Another Risk of Nuclear Power
The Fukushima Daiichi nuclear disaster in Japan, of which we are rapidly producing the one year anniversary, produced a blizzard of headlines. The news was full of new attempts to bring reactors back under control, evacuations from areas surrounding the power plant, and repeated reassessments of how serious the situation at the stricken facility was. And, over and over again throughout the new stories, mentions of water. We read about massive amounts of water being used to cool the reactors, radioactive water being dumped into the ocean, and warnings about the safety of drinking water dozens of miles or more from the actual site of the accident.
Our new report, Too Close to Home: Nuclear Power and the Threat to Drinking Water, uses new data from the U.S. Environmental Protection Agency to examine what a nuclear accident like Fukushima could mean for water supplies in the United States.
We learned that 49 million Americans draw their drinking water from a public water system with an intake within 50 miles of a nuclear power plant. In the event of an accident, those intakes could be contaminated by airborne radionuclides—as a drinking water system in Tokyo, 130 miles from the Fukushima Daiichi plant, was in the weeks after the disaster there. Such an event could complicate the task of emergency response, by forcing emergency planners to find a new source of safe drinking water for a large population that otherwise would have been out of the danger zone. (To find out where these nuclear plants are, and how many people could be affected by an accident at each, take a look at our interactive map of American nuclear reactors.)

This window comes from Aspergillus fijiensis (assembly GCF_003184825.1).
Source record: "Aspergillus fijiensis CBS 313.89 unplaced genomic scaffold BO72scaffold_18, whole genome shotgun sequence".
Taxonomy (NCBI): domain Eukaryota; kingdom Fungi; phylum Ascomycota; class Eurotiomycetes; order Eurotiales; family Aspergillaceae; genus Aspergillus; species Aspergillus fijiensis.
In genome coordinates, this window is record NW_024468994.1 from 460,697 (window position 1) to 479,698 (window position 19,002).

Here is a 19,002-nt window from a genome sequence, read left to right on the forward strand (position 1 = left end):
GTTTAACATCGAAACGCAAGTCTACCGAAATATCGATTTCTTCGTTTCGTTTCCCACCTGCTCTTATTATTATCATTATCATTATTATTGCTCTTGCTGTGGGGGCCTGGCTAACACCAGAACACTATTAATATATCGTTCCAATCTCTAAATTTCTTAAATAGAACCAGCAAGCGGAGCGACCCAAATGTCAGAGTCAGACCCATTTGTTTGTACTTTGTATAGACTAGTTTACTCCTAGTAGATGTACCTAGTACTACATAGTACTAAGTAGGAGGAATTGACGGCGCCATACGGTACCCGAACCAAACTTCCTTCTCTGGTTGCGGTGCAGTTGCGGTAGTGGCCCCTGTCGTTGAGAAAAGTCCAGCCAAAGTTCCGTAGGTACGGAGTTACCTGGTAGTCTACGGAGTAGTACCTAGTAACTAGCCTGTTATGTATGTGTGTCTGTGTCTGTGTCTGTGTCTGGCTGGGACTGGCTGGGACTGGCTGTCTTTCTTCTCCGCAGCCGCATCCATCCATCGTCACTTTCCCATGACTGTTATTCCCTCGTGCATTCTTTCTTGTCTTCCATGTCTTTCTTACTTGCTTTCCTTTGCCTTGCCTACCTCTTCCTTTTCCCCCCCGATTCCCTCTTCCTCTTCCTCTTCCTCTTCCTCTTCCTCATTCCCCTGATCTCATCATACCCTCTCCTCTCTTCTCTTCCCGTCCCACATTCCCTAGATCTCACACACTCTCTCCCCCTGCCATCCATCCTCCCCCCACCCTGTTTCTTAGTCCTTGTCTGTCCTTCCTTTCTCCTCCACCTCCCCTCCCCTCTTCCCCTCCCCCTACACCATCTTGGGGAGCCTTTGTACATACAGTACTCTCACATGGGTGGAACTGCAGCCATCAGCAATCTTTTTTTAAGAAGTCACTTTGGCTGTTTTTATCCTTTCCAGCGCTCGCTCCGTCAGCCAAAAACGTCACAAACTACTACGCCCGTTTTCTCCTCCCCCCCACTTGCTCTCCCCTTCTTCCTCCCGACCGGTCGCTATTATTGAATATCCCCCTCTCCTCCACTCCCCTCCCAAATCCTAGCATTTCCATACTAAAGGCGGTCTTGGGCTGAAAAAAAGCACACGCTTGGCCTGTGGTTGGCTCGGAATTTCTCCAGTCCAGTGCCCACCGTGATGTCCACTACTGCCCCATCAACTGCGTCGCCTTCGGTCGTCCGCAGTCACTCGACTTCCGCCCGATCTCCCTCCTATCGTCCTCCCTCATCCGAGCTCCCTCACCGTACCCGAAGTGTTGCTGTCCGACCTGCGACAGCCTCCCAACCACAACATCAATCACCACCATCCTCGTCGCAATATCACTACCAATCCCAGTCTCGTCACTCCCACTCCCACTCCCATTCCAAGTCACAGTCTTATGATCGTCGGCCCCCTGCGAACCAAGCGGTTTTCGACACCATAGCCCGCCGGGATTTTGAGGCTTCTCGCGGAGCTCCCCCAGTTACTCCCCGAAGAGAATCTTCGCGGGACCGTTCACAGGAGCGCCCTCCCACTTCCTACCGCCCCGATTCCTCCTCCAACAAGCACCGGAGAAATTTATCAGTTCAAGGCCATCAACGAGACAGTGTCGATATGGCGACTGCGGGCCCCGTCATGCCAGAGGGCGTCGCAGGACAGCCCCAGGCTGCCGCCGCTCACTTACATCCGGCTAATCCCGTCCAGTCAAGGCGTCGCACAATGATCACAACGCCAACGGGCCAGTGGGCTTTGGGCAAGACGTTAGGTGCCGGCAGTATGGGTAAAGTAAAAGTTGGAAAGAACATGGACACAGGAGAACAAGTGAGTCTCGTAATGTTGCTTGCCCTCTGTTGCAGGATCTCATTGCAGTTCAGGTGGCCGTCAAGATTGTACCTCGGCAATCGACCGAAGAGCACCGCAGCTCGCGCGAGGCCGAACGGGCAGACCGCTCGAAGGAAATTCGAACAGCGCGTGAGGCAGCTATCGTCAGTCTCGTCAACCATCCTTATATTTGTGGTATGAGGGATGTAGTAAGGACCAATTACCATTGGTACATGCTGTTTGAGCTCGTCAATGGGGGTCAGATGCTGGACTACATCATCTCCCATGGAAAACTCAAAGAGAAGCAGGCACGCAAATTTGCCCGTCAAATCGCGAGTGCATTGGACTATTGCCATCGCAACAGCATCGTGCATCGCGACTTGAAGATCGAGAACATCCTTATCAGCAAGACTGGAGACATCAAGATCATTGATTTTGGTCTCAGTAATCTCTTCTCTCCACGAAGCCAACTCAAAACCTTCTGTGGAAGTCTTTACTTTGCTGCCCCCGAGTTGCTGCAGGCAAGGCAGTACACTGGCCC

Nor is the risk of airborne contamination the only threat to water in the event of a nuclear accident. At Fukushima, in fact, it seems likely that much more radioactive material was released directly into the water used for emergency cooling in the reactors than was emitted into the air. Because that water was discharged into the Pacific Ocean, it never threatened drinking water supplies, but the same would not be true if an accident took place along a major river; the Mississippi, for instance, is adjacent to several nuclear plants.
As long as the United States continues to rely on nuclear power plants for a large portion of its electricity, the basic danger this report highlights will remain. People need water, and so do nuclear plants. Continued reliance on a power source with dangerous fuel at its heart means continued risk. Beyond the obvious risk of direct exposure to nuclear fuel, exposure by contaminated water is a crucial additional threat.